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Summary:

In business continuity, solution is mainly designed based on , RTO (Recovery time objective) and RPO (Recovery Point Objective) criterias. What about the integrity of business data between integrated systems especially in complex application environments? At this point, In addition to these criterias, RCO (Recovery Consistency Objective) ,which defines a measurement for the consistency of distributed business data within interlinked systems after a disaster incident, must be taken into consider.

In SAP environments systems are integrated and data exchanged between like CRM-ERP-BI-PI systems. In case of a recovery situation not the single system but the whole environment data consistency becomes an issue. This is also mentioned in SAP Note “434647 – Point-in-time recovery in an SAP system group

Note 434647 – Point-in-time recovery in an SAP system group

In the case of a point-in-time recovery, you must weigh up the following factors:

·          Consistency within the system to be restored

· Consistency between the system to be restored and all remaining systems in the landscape

· Loss of data in the systems that are part of the landscape

Basically, there are three variants of a point-in-time recovery for systems in a system landscape and each of these has different effects on the amount of data that is lost or the number of inconsistencies.

a) Point-in-time recovery only in the affected system: If you use this variant, only the affected system is reset to a previous version. In this variant, the number of inconsistencies is at its highest; however, the amount of data lost is restricted to one system. You may also be able to recover the missing data from the data in the other components.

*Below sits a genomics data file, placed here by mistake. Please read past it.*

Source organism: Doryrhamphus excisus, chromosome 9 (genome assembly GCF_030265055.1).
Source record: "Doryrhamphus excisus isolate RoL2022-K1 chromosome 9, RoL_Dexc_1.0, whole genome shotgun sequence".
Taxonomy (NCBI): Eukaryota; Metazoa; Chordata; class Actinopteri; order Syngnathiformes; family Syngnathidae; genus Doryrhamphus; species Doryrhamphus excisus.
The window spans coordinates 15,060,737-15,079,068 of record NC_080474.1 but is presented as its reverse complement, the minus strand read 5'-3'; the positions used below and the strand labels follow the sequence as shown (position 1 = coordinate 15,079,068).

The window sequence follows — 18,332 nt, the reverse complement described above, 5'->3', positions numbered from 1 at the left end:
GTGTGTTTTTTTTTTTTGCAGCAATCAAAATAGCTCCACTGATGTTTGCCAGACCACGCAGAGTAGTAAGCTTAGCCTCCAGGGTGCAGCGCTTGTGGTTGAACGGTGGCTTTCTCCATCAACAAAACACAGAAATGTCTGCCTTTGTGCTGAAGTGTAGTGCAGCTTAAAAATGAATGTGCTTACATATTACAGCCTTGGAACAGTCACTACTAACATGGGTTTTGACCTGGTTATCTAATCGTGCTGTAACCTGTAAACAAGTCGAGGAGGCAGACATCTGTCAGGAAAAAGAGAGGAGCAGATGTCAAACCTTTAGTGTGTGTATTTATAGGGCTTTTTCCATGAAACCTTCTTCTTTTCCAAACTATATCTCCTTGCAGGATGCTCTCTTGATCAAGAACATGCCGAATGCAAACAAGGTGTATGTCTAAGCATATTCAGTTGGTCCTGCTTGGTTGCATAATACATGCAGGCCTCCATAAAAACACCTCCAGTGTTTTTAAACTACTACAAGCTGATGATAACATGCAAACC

b) Point-in-time recovery for all components that are part of the system landscape: All components in the landscape are reset to the same version. In this variant, only a few inconsistencies remain and this is because the system clocks do not run to exactly the same time on the different computers. The amount of data lost is higher than in the first variant and there is no option to restore the data from the other components.

c) Importing a consistent backup of the entire landscape (if this exists): In this variant, you import a consistent backup of the entire system landscape. However, to do this, you must have created this type of backup at some time before the cause of the error. Since this time is generally not just before the cause of the error, the amount of data lost is greatest in this variant but no inconsistencies exist between the systems.

As defined in option b) , if data loss tolerable all the systems can be opened at same time in sake of consistency.

In this whitepaper, we will discuss about same point in time opening of disaster SAP systems which are replicated with Oracle data guard.

Clock difference :

To overcome time differences between integrated systems and disaster systems a central NTP can be configured for all systems.

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Figure 1:Time synchronization between SAP environment

Oracle Data Guard Same Point In Time Opening Options:

Option 1: Delayed applied + Forward point in time recovery:

Oracle data guard configuration parameters allows delayed application of transferred redologs at standby database. Offline redologs transferred to standby without waiting, but they are hold until the delay time passes. This configuration ensures, the standby database data comes after a specified delay time. This delay time can be configured for all systems. In case of disaster, all systems can be recovered to a determined time by using already transferred (but not applied because of delay time) redologs. Delay option is specified in log_archive_dest_2 parameter.